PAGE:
bycycle man After 32 years, Ann Mathis is shutting down the annual Bicycle Man bike giveaway that she and her husband started in the Tiffany Pines community.

“I’m retiring,’’ Mathis said Dec. 16. “It’s not an easy decision. It’s bittersweet.”

Saturday is the last day bikes and other donated items will go to deserving children. But Friday was all business for the soon-to-be 77-year-old Mathis, who took over the annual giving event when her husband, Moses Mathis, died in 2013.
Mathis was busy readying the warehouse at 1800 Wynfare Lane, directing volunteers who were setting up vendor tables. Zipping about in her mobility scooter, Mathis was pulling tables and directing where they needed to be set up. Along with repaired and new bicycles of all sizes and colors, the event also includes community organizations that provide items for the children.

Organizations include McDonalds, Panera Bread, the Cumberland County Public Library, Hood Memorial AME Zion Church and American Legion Post 525.

At least 1,000 bicycles are ready for the taking. They are neatly parked in one half of the warehouse, along with bicycle helmets and various donated items. In the other half of the warehouse are bicycles that have not been fully repaired. Mathis said they will go to a nonprofit organization, Bikes Across Borders.

The bicycle giveaway started in 1990 when Moses Mathis fixed a bicycle for a 10-year-old at Christmas in his Tiffany Pines garage. That one good deed launched the bicycle giveaway in the Tiffany Pines community. Years later, the project morphed into the Bicycle Man Community Outreach Project, and in 2011 the program expanded into six surrounding counties.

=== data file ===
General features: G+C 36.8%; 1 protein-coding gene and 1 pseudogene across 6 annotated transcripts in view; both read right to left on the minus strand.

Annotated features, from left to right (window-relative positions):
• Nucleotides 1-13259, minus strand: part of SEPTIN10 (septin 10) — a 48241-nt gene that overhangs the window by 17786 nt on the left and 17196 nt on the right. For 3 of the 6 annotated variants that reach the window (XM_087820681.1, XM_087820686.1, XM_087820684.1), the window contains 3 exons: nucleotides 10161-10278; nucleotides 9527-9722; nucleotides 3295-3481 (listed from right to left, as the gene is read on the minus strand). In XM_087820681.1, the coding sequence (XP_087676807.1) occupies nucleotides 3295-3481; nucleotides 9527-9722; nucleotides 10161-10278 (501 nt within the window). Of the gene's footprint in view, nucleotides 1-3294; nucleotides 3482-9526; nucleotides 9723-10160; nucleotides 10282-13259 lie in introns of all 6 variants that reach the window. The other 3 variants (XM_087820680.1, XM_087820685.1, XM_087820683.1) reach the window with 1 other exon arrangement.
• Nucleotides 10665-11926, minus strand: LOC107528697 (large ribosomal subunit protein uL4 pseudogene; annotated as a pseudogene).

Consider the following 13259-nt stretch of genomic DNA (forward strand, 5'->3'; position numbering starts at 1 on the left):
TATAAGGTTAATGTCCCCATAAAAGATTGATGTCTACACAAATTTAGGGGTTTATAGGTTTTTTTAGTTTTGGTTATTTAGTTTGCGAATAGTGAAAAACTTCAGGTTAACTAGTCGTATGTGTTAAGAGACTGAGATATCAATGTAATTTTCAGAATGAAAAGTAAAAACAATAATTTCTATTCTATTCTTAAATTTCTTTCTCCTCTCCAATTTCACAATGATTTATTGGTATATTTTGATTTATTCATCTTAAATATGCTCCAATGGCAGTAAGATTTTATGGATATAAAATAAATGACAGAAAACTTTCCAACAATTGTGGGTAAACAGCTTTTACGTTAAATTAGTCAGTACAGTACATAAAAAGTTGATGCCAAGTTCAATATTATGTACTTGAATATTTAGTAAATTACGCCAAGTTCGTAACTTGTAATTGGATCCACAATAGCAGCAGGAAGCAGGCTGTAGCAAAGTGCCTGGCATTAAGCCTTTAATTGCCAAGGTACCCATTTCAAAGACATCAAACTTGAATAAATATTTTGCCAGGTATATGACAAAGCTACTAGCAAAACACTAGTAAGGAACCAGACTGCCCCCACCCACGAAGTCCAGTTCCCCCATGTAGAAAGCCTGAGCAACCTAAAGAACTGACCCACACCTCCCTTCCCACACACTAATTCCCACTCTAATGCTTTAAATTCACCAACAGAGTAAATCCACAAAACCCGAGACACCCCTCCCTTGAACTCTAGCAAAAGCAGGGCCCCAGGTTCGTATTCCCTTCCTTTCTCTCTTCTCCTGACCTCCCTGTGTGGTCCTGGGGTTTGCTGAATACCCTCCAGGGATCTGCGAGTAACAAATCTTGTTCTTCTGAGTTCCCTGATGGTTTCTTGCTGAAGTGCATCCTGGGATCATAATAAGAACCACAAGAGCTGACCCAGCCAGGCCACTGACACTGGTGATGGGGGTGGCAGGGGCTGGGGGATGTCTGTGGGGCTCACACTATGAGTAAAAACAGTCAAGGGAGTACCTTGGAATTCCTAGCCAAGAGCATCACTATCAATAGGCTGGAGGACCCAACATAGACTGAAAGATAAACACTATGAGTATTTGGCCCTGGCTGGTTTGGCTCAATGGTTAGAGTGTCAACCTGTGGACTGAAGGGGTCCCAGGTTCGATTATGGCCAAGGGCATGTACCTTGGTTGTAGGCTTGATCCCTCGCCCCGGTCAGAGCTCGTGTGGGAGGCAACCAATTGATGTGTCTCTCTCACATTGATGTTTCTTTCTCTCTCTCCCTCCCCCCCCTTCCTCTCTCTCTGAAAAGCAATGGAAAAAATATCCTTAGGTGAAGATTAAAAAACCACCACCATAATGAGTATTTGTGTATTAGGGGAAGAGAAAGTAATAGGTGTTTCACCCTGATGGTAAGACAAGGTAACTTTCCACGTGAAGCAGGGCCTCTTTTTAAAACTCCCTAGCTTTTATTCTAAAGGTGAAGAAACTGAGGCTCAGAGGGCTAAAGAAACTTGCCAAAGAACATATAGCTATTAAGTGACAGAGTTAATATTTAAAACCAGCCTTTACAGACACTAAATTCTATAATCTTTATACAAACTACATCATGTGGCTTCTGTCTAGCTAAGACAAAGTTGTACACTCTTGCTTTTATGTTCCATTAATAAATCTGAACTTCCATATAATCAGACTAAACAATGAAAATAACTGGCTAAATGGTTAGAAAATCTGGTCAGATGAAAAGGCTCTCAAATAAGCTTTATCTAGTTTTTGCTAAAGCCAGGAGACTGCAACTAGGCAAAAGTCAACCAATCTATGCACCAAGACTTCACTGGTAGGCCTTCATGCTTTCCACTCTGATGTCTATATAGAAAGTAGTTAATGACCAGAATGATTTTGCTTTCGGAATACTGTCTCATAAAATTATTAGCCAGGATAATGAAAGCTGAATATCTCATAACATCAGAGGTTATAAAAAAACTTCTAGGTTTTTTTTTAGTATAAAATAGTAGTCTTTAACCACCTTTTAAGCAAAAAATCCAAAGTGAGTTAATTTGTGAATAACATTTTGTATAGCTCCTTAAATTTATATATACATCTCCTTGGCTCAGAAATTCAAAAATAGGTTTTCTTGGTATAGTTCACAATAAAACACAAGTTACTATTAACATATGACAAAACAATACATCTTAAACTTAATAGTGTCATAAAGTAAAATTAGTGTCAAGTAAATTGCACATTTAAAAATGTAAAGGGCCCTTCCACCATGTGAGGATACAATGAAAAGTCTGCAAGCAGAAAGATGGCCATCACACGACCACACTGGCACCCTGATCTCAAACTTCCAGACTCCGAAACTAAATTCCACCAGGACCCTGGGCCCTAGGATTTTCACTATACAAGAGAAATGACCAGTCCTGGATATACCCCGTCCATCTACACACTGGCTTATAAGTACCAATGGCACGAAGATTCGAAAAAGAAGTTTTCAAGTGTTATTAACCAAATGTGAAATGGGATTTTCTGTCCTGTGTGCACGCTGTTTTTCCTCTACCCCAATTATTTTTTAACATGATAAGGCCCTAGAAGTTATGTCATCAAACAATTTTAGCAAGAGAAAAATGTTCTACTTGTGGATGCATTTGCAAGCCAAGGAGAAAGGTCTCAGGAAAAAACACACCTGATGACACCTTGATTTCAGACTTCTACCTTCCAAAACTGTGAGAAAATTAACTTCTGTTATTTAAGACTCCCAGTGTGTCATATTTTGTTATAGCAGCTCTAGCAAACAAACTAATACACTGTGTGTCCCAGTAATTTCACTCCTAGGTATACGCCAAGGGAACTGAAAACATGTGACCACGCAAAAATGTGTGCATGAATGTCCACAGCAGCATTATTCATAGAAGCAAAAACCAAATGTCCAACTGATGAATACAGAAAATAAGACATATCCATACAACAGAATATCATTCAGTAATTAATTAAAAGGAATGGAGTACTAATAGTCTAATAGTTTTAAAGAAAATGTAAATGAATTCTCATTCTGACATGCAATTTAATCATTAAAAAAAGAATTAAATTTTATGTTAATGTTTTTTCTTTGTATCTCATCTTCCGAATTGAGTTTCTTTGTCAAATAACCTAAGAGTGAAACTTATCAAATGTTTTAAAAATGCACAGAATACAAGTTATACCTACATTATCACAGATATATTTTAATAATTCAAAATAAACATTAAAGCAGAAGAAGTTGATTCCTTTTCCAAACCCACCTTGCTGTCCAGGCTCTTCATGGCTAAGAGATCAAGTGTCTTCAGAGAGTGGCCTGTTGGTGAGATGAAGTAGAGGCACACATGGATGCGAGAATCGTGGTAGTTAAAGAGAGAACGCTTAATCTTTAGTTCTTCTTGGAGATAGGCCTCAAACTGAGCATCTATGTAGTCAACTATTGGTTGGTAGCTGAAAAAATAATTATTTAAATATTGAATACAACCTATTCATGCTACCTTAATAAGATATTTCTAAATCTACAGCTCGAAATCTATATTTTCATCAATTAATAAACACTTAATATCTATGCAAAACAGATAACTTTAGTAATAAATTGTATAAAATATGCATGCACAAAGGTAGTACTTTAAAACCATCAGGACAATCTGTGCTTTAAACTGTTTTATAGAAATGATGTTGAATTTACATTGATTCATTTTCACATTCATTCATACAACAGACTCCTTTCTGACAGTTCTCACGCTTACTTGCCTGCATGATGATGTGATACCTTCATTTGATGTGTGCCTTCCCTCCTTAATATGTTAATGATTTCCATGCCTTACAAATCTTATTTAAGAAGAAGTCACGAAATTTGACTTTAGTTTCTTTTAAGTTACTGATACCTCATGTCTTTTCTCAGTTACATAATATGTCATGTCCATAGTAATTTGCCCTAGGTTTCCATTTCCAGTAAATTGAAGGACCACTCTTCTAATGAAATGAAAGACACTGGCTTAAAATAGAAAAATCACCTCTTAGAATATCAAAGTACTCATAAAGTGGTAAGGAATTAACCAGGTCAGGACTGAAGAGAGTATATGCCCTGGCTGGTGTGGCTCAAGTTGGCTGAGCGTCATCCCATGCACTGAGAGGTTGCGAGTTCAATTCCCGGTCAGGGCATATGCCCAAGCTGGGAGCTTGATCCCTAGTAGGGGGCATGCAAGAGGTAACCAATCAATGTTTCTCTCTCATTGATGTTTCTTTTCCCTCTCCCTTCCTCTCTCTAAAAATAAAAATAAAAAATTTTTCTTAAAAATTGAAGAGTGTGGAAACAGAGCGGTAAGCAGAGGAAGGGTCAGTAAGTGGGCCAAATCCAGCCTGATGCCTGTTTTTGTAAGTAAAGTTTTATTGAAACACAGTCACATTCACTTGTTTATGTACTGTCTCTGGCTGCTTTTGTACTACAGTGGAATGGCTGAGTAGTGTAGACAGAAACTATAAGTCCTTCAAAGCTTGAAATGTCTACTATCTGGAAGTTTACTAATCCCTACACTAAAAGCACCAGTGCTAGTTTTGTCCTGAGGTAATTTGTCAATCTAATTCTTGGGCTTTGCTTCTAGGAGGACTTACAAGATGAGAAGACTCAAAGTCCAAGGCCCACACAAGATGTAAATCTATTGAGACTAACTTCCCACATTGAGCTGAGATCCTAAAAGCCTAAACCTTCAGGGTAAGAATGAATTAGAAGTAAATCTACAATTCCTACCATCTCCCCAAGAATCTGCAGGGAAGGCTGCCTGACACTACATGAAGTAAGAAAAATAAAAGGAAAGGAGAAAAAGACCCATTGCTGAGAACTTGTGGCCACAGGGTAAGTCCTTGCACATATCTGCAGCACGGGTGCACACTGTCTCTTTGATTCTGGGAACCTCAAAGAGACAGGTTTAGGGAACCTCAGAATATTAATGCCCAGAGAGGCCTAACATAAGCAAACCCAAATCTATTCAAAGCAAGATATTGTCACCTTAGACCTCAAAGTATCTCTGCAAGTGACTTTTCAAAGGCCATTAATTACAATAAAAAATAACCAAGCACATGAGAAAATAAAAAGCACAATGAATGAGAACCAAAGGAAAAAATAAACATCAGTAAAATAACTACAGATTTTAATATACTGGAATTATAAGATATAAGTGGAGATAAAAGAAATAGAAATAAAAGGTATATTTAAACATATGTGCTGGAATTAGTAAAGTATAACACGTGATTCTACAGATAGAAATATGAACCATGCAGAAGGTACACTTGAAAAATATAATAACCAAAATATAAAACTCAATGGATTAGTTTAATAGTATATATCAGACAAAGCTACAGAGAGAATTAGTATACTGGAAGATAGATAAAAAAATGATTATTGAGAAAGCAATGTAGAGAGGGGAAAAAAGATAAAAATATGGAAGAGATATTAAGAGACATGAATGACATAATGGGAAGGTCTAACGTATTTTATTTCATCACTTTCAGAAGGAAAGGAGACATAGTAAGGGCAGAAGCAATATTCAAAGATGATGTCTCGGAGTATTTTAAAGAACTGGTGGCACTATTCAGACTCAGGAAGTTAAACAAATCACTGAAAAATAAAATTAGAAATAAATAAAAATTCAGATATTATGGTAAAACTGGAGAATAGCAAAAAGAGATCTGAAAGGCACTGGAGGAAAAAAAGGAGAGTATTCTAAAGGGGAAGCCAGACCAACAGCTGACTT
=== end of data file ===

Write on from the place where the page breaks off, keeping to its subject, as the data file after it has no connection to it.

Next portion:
To become eligible for a bike, a parent or guardian applies at the child’s school. There, the school social worker will provide the necessary form and determine eligibility. There are no fees involved, however, any donation will gladly be accepted.

In 2013 a stroke took the life of Moses Mathis. His wife since then has honored his wishes to carry on the project.

“This time of year, he’s usually with me. I miss him,” Ann Mathis said.

Everette Lyles, the American Legion 525 commander, asked Mathis what it would take to establish a similar program. Mathis said she does not intend to leave the program to anyone else, but if the organization was serious about starting a similar program, “just do it.”

“You got to start somewhere,” she said, adding that she and her husband at first didn’t know how to run a nonprofit organization, but soon learned.

“You have to do it for the right reason,’’ she said. “It’s not easy. It took up a lot of our time and we had to put off things we wanted to do.

“It’s a full-time job. Most people just see the end result but don’t realize what it takes to get it done,” she said.

You also have to rely on volunteers.

“Beginning October, I didn’t think we’d have 500 bikes,” she said.

But after the first media interview and letting people know she was preparing for another season, volunteers and donations soared. “We had volunteers from Wake Forest and Raleigh,” she said.

But Mathis said she was ready to leave it all behind. “It’s time for me to move on. I think I’ve done enough,” she said.
Next week, Mathis will join her son in Georgia for Christmas. “Nothing will keep me from that,” she said.

“It’s been a good ride. I’ve enjoyed most of it,” she said.

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